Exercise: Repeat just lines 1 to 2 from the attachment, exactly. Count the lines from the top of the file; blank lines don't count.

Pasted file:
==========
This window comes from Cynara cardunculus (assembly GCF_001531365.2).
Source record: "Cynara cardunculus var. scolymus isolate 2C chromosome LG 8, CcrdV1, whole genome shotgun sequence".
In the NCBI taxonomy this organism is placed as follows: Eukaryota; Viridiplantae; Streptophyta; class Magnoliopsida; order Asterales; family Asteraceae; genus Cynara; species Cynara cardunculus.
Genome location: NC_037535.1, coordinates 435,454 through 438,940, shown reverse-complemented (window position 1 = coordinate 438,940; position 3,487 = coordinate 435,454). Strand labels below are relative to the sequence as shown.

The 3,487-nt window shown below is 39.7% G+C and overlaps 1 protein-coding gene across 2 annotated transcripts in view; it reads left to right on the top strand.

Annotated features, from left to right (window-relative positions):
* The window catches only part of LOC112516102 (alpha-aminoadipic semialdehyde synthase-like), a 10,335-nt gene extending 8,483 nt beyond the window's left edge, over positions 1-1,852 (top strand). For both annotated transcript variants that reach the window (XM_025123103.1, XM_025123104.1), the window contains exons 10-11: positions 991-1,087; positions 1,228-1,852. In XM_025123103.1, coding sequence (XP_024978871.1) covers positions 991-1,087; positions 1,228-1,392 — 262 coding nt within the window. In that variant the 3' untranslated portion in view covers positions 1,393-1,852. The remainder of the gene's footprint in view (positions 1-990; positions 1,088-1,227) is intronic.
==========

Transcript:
This window comes from Cynara cardunculus (assembly GCF_001531365.2).
Source record: "Cynara cardunculus var. scolymus isolate 2C chromosome LG 8, CcrdV1, whole genome shotgun sequence".